A PID Line Follower Python script for Lego Spike. This is some code I found as a comment on a YouTube video and made some small changes to.

from spike import PrimeHub, ColorSensor, MotorPair

hub = PrimeHub()
motor_pair = MotorPair('C', 'D')
color_sensor = ColorSensor('B')

Kp = 0.3
Ki = 0.001
Kd = 1.0

I = 0
previous_error = 0
base_power = 30
loop_counter = 0

#hub.left_button.wait_until_pressed()

while True:
    light_sensor_value = color_sensor.get_reflected_light()

    error = light_sensor_value - 50
    P = error
    I = I + error
    D = error - previous_error
    previous_error = error
    
    correction = int((P * Kp) + (I * Ki) + (D * Kd))
    left_motor = base_power + correction
    right_motor = base_power - correction

    motor_pair.start_tank_at_power(left_motor, right_motor)

    loop_counter += 1

    if loop_counter % 500 == 0 :
        hub.speaker.beep(60)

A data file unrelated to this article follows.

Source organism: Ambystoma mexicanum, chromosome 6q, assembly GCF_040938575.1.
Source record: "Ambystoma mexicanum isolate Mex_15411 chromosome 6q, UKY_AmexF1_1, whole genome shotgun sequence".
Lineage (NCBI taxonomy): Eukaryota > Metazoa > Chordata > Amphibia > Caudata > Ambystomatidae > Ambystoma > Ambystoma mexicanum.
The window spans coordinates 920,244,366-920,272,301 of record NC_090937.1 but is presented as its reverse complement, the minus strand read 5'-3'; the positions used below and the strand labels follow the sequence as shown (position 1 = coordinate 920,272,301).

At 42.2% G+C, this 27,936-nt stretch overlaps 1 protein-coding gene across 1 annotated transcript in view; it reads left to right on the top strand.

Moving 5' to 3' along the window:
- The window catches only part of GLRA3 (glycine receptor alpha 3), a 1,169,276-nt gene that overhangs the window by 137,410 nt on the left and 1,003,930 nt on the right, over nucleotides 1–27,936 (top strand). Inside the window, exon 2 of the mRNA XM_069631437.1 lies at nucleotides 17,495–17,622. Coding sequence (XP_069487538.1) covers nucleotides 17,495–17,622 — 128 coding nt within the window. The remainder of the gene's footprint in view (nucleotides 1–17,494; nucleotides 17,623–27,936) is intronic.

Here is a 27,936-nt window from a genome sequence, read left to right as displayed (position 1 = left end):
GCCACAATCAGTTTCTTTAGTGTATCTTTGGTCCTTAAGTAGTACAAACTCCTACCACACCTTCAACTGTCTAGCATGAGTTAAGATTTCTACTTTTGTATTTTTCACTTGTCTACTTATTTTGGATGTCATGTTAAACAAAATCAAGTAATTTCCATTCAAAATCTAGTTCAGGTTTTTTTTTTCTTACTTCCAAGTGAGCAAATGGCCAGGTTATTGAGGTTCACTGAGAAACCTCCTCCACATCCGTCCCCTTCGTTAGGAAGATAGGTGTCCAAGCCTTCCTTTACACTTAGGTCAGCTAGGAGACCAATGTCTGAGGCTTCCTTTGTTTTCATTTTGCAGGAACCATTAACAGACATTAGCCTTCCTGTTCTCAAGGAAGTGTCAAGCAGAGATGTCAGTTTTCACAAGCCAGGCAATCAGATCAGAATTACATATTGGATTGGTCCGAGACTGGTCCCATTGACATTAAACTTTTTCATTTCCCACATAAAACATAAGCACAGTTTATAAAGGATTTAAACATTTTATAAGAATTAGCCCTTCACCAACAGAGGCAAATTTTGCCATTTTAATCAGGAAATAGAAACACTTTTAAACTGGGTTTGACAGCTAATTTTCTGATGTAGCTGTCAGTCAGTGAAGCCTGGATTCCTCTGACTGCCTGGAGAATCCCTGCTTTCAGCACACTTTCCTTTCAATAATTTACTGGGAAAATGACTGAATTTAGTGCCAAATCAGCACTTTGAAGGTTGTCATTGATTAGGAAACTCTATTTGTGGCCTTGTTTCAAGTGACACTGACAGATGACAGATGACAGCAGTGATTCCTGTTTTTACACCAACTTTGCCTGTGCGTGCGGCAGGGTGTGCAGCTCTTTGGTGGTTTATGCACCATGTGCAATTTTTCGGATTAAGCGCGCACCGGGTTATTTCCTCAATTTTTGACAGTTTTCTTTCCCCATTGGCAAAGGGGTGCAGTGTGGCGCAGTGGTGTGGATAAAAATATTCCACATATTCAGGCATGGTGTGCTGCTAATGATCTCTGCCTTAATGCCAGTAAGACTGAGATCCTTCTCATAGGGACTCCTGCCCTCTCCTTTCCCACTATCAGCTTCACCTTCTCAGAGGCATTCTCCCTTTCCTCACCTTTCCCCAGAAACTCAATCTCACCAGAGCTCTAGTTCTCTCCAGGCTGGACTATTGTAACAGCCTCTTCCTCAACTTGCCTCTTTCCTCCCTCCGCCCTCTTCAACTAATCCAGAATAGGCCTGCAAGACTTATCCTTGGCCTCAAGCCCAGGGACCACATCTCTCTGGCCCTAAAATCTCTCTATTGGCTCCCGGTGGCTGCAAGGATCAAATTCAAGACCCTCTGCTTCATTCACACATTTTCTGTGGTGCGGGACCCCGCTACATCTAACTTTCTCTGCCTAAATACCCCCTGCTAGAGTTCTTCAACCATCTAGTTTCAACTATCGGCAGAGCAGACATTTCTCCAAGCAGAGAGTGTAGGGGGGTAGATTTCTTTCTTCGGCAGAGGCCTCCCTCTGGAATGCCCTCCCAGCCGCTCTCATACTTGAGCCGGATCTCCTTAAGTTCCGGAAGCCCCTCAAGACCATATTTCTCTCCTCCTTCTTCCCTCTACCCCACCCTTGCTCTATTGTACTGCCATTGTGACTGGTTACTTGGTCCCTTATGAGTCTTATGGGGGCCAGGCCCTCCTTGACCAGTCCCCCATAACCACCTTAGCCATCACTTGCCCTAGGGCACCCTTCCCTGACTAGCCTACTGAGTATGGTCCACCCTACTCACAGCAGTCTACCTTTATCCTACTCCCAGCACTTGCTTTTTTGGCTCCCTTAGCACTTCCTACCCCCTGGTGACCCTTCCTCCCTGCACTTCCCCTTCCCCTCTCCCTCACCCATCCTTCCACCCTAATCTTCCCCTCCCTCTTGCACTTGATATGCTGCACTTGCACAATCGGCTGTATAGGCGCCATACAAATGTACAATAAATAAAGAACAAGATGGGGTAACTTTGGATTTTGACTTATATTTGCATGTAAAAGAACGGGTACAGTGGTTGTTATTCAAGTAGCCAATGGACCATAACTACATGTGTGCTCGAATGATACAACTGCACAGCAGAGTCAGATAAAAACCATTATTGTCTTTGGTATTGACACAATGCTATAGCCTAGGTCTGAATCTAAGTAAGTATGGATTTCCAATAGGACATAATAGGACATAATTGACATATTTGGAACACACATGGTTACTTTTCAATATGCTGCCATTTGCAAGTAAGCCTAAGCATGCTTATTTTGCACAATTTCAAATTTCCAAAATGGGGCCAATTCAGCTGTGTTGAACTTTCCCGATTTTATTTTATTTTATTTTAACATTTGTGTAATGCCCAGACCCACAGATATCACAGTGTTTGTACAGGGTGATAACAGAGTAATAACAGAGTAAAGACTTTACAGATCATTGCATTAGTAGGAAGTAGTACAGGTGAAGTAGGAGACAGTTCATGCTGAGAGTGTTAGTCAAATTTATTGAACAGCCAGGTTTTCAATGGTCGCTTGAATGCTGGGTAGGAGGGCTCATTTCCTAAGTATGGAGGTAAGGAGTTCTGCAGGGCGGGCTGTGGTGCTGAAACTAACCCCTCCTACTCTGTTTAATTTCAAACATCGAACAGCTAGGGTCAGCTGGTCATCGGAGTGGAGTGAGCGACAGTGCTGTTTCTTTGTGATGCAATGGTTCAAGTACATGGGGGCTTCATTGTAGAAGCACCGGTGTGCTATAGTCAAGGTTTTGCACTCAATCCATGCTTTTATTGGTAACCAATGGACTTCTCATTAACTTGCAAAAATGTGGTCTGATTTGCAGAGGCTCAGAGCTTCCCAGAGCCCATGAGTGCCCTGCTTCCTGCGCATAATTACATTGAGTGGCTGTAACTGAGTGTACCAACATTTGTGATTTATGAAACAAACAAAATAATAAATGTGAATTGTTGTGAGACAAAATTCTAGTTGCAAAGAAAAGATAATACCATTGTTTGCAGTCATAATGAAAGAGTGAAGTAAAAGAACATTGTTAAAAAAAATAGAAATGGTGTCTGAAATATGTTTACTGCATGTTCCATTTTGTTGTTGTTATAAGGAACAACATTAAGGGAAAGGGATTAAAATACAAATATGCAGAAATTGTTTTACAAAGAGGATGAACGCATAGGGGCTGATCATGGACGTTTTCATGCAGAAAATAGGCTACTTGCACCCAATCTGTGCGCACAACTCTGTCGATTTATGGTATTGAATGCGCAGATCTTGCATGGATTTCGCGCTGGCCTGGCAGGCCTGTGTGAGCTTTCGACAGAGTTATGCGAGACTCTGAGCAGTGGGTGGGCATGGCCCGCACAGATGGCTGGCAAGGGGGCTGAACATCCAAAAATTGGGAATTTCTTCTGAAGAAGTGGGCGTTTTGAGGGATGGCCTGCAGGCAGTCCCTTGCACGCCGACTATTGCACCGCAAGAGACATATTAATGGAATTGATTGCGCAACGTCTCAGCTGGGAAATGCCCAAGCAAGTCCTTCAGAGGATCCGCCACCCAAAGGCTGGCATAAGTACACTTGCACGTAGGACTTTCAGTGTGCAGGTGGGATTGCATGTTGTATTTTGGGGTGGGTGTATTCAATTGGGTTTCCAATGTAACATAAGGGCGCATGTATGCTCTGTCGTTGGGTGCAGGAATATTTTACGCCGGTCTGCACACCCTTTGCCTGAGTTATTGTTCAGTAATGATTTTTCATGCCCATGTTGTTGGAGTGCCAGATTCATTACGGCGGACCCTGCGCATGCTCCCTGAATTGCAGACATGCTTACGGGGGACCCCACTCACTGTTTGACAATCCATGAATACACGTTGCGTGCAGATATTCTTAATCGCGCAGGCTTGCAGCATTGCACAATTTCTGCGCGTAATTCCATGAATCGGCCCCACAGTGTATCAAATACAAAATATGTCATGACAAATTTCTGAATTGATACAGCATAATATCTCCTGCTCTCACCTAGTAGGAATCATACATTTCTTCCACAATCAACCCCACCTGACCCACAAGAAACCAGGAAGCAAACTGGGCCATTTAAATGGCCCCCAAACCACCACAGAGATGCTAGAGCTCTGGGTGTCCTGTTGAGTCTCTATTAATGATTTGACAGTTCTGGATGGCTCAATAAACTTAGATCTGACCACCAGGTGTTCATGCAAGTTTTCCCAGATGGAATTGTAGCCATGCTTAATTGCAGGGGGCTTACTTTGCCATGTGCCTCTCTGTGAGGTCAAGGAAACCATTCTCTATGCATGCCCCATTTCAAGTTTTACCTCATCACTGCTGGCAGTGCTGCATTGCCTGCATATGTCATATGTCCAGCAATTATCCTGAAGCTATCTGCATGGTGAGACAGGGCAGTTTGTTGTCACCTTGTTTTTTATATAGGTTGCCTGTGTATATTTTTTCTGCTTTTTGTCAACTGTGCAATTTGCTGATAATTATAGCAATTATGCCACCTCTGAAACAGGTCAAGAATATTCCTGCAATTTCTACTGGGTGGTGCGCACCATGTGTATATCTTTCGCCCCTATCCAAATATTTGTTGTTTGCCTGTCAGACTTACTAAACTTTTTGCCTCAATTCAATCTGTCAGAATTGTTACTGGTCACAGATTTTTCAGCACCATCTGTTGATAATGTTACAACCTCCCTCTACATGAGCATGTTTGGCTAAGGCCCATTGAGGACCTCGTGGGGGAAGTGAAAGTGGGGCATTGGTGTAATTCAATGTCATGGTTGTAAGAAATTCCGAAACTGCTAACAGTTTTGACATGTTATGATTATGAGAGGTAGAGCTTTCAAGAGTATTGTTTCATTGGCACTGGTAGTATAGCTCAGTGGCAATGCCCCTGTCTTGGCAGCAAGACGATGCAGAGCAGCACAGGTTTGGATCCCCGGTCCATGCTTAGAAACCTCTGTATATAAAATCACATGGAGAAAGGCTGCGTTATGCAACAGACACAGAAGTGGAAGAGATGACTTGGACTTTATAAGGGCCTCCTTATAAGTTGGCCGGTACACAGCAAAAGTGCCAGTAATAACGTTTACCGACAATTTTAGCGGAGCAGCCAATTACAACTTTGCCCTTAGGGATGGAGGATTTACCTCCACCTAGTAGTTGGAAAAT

#print(loop_counter)
  • The base_power is currently set to 30. How much power can you apply before the line following fails?
  • To show how fast the while loop is iterating, I added a loop_counter and make a beep every 500 times through. How often do you hear it as it counts another 500 times through the loop? Can you count to 500 as fast as Spike is testing the colour and making a motor adjustment?
  • The print() statement (commented out) sends information back to the Console tab on the Spike app but makes the robot very choppy. This must be a relatively expensive operation which interferes with the feedback loop.
  • While playing with some variables and action, the robot can start behaving erratically as the feedback loop drives the correction higher and higher. The current Kp, Ki, Kd variables may be able to be better tuned but that is an advanced topic.
  • The PID Controller performs better when the sensor supplies a wide range of values - the code can adjust the size of it’s response (motor power) based on how ‘wrong’ the measurement is from where we want it to be. The reflected light reading from Spike’s sensor can range from around 10% for black and 95% for white surfaces, allowing for tiny motor power changes as the sensor drifts away from the line. The colour sensor on the other hand will only report ‘Black’ or ‘White’. This doesn’t allow the adjustment to be gradual and is why the reflected light reading is better than the colour reading from the light sensor - when coupled with the code to take advantage of it.